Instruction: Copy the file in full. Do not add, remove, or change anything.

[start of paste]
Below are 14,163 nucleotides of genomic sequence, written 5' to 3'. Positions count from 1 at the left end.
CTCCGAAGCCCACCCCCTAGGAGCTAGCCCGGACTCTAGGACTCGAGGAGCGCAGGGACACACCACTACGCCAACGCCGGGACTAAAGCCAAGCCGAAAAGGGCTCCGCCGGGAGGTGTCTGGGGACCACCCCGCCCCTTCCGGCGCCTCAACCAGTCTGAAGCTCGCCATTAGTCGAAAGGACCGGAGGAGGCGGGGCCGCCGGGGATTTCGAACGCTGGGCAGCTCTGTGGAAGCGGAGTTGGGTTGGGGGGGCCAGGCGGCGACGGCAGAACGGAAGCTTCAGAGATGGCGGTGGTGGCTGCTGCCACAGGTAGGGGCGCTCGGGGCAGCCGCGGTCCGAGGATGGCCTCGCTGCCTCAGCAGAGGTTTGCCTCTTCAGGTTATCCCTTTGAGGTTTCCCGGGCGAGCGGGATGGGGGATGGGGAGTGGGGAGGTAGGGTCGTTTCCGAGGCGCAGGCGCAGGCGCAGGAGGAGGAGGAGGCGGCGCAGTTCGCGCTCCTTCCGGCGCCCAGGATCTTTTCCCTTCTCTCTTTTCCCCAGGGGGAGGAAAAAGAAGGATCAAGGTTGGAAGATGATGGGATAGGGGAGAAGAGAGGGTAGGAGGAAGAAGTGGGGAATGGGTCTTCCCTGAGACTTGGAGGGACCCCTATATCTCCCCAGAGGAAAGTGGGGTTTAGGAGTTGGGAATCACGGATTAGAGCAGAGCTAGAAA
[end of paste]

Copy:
Below are 14,163 nucleotides of genomic sequence, written 5' to 3'. Positions count from 1 at the left end.
CTCCGAAGCCCACCCCCTAGGAGCTAGCCCGGACTCTAGGACTCGAGGAGCGCAGGGACACACCACTACGCCAACGCCGGGACTAAAGCCAAGCCGAAAAGGGCTCCGCCGGGAGGTGTCTGGGGACCACCCCGCCCCTTCCGGCGCCTCAACCAGTCTGAAGCTCGCCATTAGTCGAAAGGACCGGAGGAGGCGGGGCCGCCGGGGATTTCGAACGCTGGGCAGCTCTGTGGAAGCGGAGTTGGGTTGGGGGGGCCAGGCGGCGACGGCAGAACGGAAGCTTCAGAGATGGCGGTGGTGGCTGCTGCCACAGGTAGGGGCGCTCGGGGCAGCCGCGGTCCGAGGATGGCCTCGCTGCCTCAGCAGAGGTTTGCCTCTTCAGGTTATCCCTTTGAGGTTTCCCGGGCGAGCGGGATGGGGGATGGGGAGTGGGGAGGTAGGGTCGTTTCCGAGGCGCAGGCGCAGGCGCAGGAGGAGGAGGAGGCGGCGCAGTTCGCGCTCCTTCCGGCGCCCAGGATCTTTTCCCTTCTCTCTTTTCCCCAGGGGGAGGAAAAAGAAGGATCAAGGTTGGAAGATGATGGGATAGGGGAGAAGAGAGGGTAGGAGGAAGAAGTGGGGAATGGGTCTTCCCTGAGACTTGGAGGGACCCCTATATCTCCCCAGAGGAAAGTGGGGTTTAGGAGTTGGGAATCACGGATTAGAGCAGAGCTAGAAA